In recent weeks, Walsh Jennings has warmed more and more to trying for a sixth Olympics at age 41, after taking bronze with April Ross in Rio. In 2020, the three-time Olympic champion will be older than any previous Olympic beach or indoor volleyball player, according to Olympic historians.

In December, Walsh Jennings told an NCAA women’s indoor volleyball championship crowd that her kids’ first words to her after she came home from Rio were, “You didn’t win gold,” according to Flovolleyball. Her response? “Tokyo 2020, kids.”

On Jan. 10, a tweet from Walsh Jennings’ account tagged “TokyoGold2020” and “AllIn.” Her Twitter bio now includes, “aspiring to be MY best #Tokyo2020.”

Then in an interview with Seth Davis published Wednesday, she reaffirmed it.

“You’re asking me right this moment. I’m in to go win a gold medal [in 2020],” she said. “That’s like, period, end of statement with regard to me. I’m a family of five, and this journey requires total commitment from not just myself but my kids and my husband and so many other people. So I need to get on the same page with my hubby because it’s a lonely life when I’m traveling the world. He’s an athlete as well [beach volleyball player Casey Jennings], but he’s retired from the international scene, so he’s home. If I go four more years, which I want to, I need to consider lots of things, but, yes, I’m in.”

Walsh Jennings and Ross are set to make their 2017 season debut in Fort Lauderdale next month. Previously, Ross was planning to take 2017 off to have a child.

MORE: U.S. beach volleyball Olympians open season with new partners

President Obama honors Olympians in final press conference (video)

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Barack Obama has honored Olympians in his final days as president, including specifically naming gold medalists Simone Biles and Michael Phelps on Wednesday.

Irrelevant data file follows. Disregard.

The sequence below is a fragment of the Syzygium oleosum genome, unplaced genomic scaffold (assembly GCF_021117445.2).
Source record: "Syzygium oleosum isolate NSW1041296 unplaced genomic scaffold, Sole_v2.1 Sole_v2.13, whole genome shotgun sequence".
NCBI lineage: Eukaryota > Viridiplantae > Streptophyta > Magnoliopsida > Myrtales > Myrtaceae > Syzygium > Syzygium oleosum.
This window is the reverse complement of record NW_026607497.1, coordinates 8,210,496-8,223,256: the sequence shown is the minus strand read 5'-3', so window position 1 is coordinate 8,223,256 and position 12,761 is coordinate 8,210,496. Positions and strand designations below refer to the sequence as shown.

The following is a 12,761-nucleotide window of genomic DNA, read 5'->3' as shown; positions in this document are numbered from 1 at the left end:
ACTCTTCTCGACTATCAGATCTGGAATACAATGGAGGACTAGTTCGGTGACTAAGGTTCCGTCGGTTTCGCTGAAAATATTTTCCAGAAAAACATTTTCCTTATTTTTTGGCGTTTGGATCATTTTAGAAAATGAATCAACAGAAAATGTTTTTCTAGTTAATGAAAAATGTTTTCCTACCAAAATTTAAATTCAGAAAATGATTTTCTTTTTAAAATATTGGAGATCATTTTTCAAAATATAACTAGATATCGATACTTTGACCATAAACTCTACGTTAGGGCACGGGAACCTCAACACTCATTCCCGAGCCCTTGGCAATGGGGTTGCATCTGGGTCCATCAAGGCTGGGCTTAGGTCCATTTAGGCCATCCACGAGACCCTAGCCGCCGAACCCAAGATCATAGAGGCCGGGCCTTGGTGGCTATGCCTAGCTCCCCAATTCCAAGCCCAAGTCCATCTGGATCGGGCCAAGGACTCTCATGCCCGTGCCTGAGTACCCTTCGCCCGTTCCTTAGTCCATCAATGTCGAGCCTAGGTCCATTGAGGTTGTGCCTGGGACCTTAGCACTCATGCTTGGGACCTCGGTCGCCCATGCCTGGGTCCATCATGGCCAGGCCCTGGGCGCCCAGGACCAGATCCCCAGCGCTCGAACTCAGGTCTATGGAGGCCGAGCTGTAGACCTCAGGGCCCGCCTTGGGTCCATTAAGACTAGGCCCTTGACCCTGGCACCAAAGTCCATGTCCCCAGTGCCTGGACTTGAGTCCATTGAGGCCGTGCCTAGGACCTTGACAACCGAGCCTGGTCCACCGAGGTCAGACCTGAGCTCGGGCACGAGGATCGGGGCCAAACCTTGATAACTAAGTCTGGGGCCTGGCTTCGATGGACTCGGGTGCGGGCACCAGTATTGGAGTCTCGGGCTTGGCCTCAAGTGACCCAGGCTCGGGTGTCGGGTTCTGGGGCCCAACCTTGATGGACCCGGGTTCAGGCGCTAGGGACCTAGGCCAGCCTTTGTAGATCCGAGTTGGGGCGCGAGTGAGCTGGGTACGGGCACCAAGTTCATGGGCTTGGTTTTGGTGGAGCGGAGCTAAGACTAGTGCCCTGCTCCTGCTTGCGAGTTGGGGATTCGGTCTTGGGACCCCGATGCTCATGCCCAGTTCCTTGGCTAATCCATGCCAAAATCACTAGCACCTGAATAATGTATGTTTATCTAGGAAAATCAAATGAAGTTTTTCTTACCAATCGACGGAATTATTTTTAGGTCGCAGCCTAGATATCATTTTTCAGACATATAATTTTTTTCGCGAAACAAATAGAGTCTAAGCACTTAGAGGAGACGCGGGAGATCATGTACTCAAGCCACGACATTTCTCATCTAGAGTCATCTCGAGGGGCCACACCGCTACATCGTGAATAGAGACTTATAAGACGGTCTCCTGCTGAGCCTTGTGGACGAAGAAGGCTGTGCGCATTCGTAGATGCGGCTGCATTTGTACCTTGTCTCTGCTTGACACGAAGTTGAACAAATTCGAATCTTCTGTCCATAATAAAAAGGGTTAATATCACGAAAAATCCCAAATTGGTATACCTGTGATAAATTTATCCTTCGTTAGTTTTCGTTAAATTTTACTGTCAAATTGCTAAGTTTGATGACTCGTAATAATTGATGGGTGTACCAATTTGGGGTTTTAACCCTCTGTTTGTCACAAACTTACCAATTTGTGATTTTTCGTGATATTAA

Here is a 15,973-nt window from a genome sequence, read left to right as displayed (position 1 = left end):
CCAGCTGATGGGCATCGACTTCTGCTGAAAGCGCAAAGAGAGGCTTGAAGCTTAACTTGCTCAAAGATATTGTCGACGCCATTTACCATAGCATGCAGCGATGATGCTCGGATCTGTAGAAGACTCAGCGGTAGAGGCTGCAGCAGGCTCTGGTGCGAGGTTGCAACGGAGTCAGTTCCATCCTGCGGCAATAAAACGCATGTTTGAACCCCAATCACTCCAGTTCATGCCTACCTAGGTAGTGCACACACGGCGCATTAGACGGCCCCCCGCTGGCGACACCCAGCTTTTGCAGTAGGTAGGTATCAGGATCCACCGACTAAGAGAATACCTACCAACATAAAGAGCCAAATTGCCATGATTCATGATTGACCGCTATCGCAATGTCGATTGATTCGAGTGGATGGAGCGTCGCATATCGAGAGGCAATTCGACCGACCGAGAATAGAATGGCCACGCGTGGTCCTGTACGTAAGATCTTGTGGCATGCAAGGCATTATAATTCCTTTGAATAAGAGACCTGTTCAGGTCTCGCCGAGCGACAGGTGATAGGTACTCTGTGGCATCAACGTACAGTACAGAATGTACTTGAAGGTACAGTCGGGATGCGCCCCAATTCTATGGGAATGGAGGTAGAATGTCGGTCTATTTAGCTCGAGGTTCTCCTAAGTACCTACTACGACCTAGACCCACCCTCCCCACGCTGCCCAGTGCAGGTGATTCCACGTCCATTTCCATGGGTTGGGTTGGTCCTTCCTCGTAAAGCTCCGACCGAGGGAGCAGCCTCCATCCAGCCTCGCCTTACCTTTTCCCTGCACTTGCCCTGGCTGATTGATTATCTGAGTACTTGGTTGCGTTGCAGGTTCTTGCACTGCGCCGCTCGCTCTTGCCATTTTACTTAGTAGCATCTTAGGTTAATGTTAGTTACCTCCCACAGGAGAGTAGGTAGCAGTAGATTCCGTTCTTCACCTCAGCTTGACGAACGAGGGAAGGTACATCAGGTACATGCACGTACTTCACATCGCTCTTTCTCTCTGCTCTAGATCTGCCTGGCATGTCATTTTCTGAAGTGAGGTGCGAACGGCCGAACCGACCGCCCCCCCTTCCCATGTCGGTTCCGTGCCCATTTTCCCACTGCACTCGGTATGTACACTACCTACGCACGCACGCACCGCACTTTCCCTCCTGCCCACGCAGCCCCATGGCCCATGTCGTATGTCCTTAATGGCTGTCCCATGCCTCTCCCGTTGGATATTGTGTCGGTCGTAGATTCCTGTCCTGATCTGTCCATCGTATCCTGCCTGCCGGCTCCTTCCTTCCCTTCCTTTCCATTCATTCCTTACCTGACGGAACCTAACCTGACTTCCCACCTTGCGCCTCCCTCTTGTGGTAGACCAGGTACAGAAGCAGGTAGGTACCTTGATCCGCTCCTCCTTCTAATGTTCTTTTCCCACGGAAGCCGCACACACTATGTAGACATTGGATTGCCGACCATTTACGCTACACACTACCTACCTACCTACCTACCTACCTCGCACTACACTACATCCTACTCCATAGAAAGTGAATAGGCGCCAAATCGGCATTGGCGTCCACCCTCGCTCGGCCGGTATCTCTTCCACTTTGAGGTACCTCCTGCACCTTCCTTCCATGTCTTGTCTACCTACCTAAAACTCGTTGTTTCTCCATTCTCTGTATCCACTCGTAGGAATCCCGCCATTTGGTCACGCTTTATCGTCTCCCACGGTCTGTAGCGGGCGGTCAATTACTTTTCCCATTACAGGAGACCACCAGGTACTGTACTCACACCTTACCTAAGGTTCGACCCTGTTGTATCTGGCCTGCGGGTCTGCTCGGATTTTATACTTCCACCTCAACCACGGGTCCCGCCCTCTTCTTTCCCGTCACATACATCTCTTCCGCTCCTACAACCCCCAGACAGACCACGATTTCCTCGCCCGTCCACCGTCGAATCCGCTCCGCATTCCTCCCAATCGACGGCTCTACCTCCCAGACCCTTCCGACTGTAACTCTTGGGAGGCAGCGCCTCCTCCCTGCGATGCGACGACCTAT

At his final presidential press conference, Obama brought up the Olympics when asked if he thought there would be another black president.

His answer at the 41:45 mark in the above video:

“I think I’ve used this analogy before. We killed it in the Olympics in Brazil. And Michelle and I, we always have our — the Olympic team here. And it’s a lot of fun, first of all, just because, you know, anytime you’re meeting somebody who’s the best at anything, it’s impressive.

And these mostly very young people are all just so healthy looking, and they just beam and exude fitness and health. And so we have a great time talking to them. But they are of all shapes, sizes, colors. You know, the genetic diversity that is on display is remarkable.

And if you look at Simone Biles, and then you look at a Michael Phelps, they’re completely different. And it’s precisely because of those differences that we’ve got people here who can excel at any sport.

And by the way, more than half of our medals [in Rio] came from women. And the reason is is because we had the foresight several decades ago with something called Title IX to make sure that women got opportunities in sports, which is why our women compete better, because they have more opportunities than folks in other countries.

I use that as a metaphor, and if in fact we continue to keep opportunity open to everybody, then yeah, we’re going to have a woman president. We’re going to have a Latino president. We’ll have a Jewish president, a Hindu president. Who knows who we’re going to have.

I suspect we’ll have a whole bunch of mixed up presidents at some point that nobody really knows what to call ’em.”

MORE: Obama appoints four Olympic medalists to positions